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UK “No-Deal Brexit” Technical Notice Sets Out Plans on EU – UK Data Flows

By Grace Kim and Ezra Steinhardt On September 13, 2018, the UK government published a series of technical notices on how to prepare for a scenario in which the UK leaves the EU without agreement on March 29, 2019 (“no-deal Brexit”).  The government stressed that a no-deal Brexit “remains unlikely given the mutual interests of … Continue Reading

French Supervisory Authority Issues 2 GDPR Warnings

By Kristof Van Quathem and Anna Sophia Oberschelp de Meneses  Exactly one month after the GDPR started applying, the French Supervisory Authority (“CNIL”) issued a formal warning to two companies in relation to their processing of localization data for targeted advertising (see here).  The CNIL found that the consent on which both companies relied did … Continue Reading

FCC Seeking Comment on Key TCPA Reform Issues in Wake of DC Circuit Ruling

By Melanie Ramey Yesterday, the Federal Communications Commission (“FCC”) released a Public Notice seeking comment on a range of issues relevant to its interpretation of the Telephone Consumer Protection Act (“TCPA”), including how the FCC should interpret what constitutes an “automatic telephone dialing system” in the wake of a recent decision by the U.S. Court … Continue Reading

Virginia Supreme Court Holds that Police License Plate Readers Collect Personal Information

The Virginia Supreme Court held that license plate images taken by law enforcement agencies constitute “personal information,” reviving a challenge to the police storage of license plate data. Automatic license plate readers (“ALPRs”) are used by police departments across the country to take thousands of photos of license plates per hour.  Officers check these numbers … Continue Reading

Mobile Phone Manufacturer Settles with FTC Over Allegations that Its Vendor Collected Personal Data without Consent

By Melanie Ramey Mobile phone manufacturer BLU Products, Inc. entered into a settlement agreement with the FTC last week to resolve allegations that one of BLU’s China-based vendors collected personal information about its consumers without proper consent. The settlement agreement, which took the form of a consent order, applies not only to BLU but also … Continue Reading

Senate Democrats Propose CONSENT Act

By Alyson Sandler On April 10, Senators Richard Blumenthal (D-CT) and Ed Markey (D-MA) introduced new privacy legislation titled the Customer Online Notification for Stopping Edge-provider Network Transgressions (CONSENT) Act.  In a statement published on his website, Senator Markey referred to the legislation as a “privacy bill of rights” and explained that “[t]he avalanche of … Continue Reading

Covington’s Jetty Tielemans Receives IAPP’s Highest Honor

Henriette Tielemans, co-chair of Covington’s global Data Privacy and Cybersecurity practice, has today received the IAPP Privacy Vanguard Award, the industry’s top honor, for her lifelong services to the data privacy community. The International Association of Privacy Professionals (IAPP) is the world’s largest and most comprehensive global information privacy community. Each year, the IAPP names … Continue Reading

Overlap Between the GDPR and PSD2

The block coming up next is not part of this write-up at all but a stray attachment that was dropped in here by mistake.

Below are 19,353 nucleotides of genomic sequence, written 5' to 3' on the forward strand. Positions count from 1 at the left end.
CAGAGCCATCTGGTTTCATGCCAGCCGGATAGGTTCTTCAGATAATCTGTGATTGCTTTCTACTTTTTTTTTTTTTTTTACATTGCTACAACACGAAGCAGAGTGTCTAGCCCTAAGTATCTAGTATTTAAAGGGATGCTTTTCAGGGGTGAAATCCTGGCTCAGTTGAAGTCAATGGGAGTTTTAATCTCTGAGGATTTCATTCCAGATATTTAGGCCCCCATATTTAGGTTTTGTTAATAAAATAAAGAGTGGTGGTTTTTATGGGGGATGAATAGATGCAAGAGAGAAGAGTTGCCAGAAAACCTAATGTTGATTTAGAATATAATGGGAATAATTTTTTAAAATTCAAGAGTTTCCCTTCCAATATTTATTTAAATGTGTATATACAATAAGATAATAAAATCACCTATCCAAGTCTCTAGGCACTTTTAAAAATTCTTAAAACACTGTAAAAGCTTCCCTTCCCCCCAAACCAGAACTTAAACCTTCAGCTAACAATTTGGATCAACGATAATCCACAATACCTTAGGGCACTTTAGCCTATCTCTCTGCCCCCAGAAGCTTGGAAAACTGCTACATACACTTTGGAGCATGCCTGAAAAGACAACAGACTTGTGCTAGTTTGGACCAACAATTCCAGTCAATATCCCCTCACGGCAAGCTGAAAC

By Bruce Bennett, Carlo Kostka, Charlotte Hill, Craig Pollack, Dan Cooper, Gemma Nash, Kristof Van Quathem, Mark Young, and Sophie Bertin The EU Payment Services Directive (PSD2), which took effect on January 13, 2018, puts an obligation on banks to give Third Party Providers (TPPs) access to a customer’s payment account data, provided the customer expressly … Continue Reading

SEC Adopts New Guidance on Public Company Cybersecurity Disclosures and Insider Trading

Earlier today, our colleagues David Engvall, Keir Gumbs, Reid Hooper, and Matthew Wood in the Securities and Capital Markets practice group posted the below article on the SEC’s new statement and interpretive guidance on public company cybersecurity disclosures and insider trading on the Cov Financial Services blog.  The original article can be read here. On … Continue Reading

California Bill Would Mandate Expedient Software Updates for Credit Bureaus

Following the Equifax data breach in 2017, there has been heightened awareness surrounding how credit reporting agencies handle consumers’ personal information. At the same time, recent high-profile attacks, such as the “WannaCry” ransomware attacks, have focused media and regulatory attention on vulnerabilities associated with unpatched systems. In response to these two concerns, on January 10, … Continue Reading

House Passes Cyber Vulnerability Disclosure Reporting Act

On January 9, the House of Representatives passed the Cyber Vulnerability Disclosure Reporting Act by voice vote.  The Act directs the Secretary of the U.S. Department of Homeland Security (“DHS”) to prepare a report describing the policies and procedures that DHS developed to coordinate the cyber vulnerability disclosures.  Under the Homeland Security Act of 2002 … Continue Reading

Digital Health Checkup: Key Questions to Consider in the Digital Health Sector

Covington’s global cross-practice Digital Health team has posted an illuminating three-part series on the Covington Digital Health blog that covers key questions entities should be asking as they seek to fit together the regulatory and commercial pieces of the complex digital health puzzle. In the first part of the series, the Digital Health team answers key regulatory questions … Continue Reading